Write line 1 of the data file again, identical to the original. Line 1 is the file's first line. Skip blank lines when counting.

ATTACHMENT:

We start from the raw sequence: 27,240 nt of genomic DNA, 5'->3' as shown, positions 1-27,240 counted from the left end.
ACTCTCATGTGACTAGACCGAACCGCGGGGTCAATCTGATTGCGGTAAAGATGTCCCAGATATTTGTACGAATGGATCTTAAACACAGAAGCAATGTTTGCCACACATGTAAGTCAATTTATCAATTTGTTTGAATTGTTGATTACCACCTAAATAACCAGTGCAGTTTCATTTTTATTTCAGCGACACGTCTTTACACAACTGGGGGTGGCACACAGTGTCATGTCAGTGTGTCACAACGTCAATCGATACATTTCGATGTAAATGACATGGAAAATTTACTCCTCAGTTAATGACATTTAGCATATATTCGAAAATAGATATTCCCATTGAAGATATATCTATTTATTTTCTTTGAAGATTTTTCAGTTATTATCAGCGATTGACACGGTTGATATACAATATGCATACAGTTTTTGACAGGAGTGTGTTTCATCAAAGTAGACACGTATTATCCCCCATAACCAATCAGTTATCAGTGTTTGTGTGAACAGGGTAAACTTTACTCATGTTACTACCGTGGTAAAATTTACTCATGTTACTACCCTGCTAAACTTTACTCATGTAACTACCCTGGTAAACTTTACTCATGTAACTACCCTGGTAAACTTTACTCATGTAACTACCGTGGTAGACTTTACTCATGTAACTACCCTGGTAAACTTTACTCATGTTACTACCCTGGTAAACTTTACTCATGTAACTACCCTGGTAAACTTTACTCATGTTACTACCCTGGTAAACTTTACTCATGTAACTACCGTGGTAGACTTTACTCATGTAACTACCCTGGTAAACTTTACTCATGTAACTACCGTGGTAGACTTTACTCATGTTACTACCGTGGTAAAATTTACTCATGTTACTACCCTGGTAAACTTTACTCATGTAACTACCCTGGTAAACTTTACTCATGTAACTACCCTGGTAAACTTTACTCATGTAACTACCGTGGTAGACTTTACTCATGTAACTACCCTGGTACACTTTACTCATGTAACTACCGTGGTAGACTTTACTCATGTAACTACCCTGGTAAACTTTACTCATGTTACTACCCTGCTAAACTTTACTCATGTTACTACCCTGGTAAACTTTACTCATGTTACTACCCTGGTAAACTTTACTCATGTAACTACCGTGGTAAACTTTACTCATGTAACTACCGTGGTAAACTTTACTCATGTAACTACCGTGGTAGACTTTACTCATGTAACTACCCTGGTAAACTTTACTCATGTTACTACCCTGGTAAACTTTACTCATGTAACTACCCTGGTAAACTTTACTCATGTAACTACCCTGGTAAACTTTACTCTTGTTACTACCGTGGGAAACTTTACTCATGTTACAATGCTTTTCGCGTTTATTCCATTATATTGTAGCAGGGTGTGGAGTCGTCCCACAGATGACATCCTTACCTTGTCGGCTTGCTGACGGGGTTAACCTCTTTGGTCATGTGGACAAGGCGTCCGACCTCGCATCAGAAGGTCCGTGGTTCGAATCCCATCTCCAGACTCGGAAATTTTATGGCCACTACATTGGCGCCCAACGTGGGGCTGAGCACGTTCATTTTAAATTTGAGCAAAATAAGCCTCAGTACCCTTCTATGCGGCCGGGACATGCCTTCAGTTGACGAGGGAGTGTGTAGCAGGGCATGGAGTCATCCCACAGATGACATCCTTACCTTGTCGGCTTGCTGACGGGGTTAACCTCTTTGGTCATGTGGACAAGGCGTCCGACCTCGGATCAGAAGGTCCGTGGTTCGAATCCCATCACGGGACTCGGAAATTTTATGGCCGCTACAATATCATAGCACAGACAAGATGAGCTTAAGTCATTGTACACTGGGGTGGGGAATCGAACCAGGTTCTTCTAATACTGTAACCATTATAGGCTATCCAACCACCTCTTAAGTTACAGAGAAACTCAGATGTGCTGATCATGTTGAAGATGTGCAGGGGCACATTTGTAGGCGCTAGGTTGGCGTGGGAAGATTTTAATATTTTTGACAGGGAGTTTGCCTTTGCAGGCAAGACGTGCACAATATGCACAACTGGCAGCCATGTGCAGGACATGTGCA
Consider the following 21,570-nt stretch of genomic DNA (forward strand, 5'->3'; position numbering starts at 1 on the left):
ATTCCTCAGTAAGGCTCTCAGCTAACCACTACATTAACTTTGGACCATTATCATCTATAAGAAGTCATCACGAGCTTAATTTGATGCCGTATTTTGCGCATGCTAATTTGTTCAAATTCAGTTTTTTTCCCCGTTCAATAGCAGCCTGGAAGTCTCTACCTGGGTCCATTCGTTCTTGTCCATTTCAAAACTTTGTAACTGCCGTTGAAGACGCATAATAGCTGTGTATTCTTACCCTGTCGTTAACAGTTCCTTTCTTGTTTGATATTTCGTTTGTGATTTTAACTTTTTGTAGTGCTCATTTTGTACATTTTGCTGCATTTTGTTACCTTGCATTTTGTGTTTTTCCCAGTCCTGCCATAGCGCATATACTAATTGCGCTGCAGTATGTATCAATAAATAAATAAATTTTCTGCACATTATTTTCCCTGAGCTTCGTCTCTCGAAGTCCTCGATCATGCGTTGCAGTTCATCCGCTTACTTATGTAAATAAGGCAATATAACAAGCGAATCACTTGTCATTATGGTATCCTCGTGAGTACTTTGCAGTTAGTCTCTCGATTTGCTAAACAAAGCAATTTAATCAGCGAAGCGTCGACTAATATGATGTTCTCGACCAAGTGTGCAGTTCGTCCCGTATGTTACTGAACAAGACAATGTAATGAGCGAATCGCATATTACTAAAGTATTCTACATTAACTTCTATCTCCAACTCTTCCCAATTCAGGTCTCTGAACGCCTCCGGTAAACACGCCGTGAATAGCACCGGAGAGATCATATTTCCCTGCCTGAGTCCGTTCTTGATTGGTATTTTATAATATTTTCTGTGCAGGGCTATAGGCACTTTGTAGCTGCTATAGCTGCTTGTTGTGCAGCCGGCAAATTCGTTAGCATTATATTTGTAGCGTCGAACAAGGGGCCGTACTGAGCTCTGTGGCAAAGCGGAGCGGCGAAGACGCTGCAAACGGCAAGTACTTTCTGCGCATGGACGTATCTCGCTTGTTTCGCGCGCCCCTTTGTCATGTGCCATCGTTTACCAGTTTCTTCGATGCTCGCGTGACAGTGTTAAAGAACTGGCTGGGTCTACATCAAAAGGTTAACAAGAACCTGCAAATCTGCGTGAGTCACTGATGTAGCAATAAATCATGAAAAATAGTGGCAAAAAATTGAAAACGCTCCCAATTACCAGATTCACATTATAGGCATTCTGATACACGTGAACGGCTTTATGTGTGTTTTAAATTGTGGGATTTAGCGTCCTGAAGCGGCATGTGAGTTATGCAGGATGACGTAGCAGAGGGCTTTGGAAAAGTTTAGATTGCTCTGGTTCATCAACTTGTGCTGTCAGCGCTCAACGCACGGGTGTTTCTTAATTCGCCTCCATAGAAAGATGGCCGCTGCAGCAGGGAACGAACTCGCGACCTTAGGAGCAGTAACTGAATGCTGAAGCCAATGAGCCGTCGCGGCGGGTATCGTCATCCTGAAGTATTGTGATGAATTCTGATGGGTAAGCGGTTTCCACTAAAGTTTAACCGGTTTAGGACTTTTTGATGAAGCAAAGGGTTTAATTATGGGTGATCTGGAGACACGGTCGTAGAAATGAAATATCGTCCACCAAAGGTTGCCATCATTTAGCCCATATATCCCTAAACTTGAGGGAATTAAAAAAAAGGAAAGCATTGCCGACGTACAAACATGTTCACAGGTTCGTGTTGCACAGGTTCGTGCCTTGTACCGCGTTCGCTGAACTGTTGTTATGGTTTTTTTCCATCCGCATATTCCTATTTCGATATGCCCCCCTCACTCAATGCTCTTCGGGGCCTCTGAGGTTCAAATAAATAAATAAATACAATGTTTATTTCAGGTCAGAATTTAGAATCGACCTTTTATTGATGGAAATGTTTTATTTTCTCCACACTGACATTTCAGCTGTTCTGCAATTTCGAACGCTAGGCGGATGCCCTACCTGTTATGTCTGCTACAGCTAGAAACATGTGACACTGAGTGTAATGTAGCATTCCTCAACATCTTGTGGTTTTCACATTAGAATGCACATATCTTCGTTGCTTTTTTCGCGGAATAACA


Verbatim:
We start from the raw sequence: 27,240 nt of genomic DNA, 5'->3' as shown, positions 1-27,240 counted from the left end.